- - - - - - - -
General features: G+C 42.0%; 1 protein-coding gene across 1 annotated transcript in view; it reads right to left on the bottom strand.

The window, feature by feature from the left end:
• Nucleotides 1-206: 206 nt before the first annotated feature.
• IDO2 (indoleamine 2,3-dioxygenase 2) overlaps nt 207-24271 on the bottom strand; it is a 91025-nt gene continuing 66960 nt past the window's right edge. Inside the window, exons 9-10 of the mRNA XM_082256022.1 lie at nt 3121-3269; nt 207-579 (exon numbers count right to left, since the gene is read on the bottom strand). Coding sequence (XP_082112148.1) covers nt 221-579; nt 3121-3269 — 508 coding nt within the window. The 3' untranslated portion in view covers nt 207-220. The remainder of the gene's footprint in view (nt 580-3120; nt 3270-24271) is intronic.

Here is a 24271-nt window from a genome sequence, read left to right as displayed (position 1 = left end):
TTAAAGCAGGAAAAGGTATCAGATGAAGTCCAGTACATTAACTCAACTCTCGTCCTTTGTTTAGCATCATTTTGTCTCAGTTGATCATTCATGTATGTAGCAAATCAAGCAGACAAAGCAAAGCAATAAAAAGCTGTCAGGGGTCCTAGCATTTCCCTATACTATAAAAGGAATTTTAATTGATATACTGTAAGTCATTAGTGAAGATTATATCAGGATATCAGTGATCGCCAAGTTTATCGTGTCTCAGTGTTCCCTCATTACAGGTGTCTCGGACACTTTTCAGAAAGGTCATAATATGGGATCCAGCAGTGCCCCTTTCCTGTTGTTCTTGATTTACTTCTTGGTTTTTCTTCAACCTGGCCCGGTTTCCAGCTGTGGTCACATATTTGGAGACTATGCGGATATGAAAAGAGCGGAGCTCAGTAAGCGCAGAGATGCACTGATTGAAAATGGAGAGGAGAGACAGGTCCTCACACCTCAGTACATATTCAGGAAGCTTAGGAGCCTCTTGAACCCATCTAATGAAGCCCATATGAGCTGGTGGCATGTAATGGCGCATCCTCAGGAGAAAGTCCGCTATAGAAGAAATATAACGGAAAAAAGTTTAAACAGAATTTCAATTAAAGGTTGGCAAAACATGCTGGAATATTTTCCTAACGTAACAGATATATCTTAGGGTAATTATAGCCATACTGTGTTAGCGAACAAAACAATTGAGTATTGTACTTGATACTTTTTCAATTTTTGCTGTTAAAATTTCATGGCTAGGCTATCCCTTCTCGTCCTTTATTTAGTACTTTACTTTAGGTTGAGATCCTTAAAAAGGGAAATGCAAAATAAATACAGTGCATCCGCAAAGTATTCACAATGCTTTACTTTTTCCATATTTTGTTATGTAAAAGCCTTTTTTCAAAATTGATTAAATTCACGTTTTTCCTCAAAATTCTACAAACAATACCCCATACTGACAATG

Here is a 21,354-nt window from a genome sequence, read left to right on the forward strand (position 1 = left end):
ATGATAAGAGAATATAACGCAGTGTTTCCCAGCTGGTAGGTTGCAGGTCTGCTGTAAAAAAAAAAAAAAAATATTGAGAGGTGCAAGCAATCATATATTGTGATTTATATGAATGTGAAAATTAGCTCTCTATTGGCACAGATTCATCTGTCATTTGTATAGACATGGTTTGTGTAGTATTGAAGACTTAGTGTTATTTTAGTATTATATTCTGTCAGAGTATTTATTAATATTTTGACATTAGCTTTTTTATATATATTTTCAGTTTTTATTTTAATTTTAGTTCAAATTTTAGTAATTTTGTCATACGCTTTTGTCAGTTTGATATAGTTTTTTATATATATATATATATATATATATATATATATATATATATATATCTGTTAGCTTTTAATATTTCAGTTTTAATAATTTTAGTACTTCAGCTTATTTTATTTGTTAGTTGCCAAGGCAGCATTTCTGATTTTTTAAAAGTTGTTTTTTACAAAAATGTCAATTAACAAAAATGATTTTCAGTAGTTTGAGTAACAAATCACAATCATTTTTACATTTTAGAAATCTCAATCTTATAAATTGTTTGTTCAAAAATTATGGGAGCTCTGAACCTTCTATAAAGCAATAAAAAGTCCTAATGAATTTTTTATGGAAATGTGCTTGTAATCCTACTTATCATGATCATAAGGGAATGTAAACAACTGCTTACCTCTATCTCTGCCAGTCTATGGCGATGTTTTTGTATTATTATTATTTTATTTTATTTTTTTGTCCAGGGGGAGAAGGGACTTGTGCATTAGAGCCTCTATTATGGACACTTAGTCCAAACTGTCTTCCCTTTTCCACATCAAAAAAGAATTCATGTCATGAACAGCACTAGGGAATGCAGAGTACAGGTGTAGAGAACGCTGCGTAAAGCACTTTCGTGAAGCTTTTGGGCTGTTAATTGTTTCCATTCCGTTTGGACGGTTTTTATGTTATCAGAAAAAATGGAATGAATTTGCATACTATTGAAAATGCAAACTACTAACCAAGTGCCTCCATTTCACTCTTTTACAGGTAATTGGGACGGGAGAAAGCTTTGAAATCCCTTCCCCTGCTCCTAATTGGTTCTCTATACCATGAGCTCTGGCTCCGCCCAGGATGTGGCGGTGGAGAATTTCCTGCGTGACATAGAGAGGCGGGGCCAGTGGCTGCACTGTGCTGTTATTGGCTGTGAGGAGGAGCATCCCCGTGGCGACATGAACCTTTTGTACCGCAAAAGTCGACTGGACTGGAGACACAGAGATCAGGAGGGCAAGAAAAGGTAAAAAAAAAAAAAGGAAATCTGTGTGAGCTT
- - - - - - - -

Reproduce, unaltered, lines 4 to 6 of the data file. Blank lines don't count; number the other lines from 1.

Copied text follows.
• IDO2 (indoleamine 2,3-dioxygenase 2) overlaps nt 207-24271 on the bottom strand; it is a 91025-nt gene continuing 66960 nt past the window's right edge. Inside the window, exons 9-10 of the mRNA XM_082256022.1 lie at nt 3121-3269; nt 207-579 (exon numbers count right to left, since the gene is read on the bottom strand). Coding sequence (XP_082112148.1) covers nt 221-579; nt 3121-3269 — 508 coding nt within the window. The 3' untranslated portion in view covers nt 207-220. The remainder of the gene's footprint in view (nt 580-3120; nt 3270-24271) is intronic.

Here is a 24271-nt window from a genome sequence, read left to right as displayed (position 1 = left end):
TTAAAGCAGGAAAAGGTATCAGATGAAGTCCAGTACATTAACTCAACTCTCGTCCTTTGTTTAGCATCATTTTGTCTCAGTTGATCATTCATGTATGTAGCAAATCAAGCAGACAAAGCAAAGCAATAAAAAGCTGTCAGGGGTCCTAGCATTTCCCTATACTATAAAAGGAATTTTAATTGATATACTGTAAGTCATTAGTGAAGATTATATCAGGATATCAGTGATCGCCAAGTTTATCGTGTCTCAGTGTTCCCTCATTACAGGTGTCTCGGACACTTTTCAGAAAGGTCATAATATGGGATCCAGCAGTGCCCCTTTCCTGTTGTTCTTGATTTACTTCTTGGTTTTTCTTCAACCTGGCCCGGTTTCCAGCTGTGGTCACATATTTGGAGACTATGCGGATATGAAAAGAGCGGAGCTCAGTAAGCGCAGAGATGCACTGATTGAAAATGGAGAGGAGAGACAGGTCCTCACACCTCAGTACATATTCAGGAAGCTTAGGAGCCTCTTGAACCCATCTAATGAAGCCCATATGAGCTGGTGGCATGTAATGGCGCATCCTCAGGAGAAAGTCCGCTATAGAAGAAATATAACGGAAAAAAGTTTAAACAGAATTTCAATTAAAGGTTGGCAAAACATGCTGGAATATTTTCCTAACGTAACAGATATATCTTAGGGTAATTATAGCCATACTGTGTTAGCGAACAAAACAATTGAGTATTGTACTTGATACTTTTTCAATTTTTGCTGTTAAAATTTCATGGCTAGGCTATCCCTTCTCGTCCTTTATTTAGTACTTTACTTTAGGTTGAGATCCTTAAAAAGGGAAATGCAAAATAAATACAGTGCATCCGCAAAGTATTCACAATGCTTTACTTTTTCCATATTTTGTTATGTAAAAGCCTTTTTTCAAAATTGATTAAATTCACGTTTTTCCTCAAAATTCTACAAACAATACCCCATACTGACAATG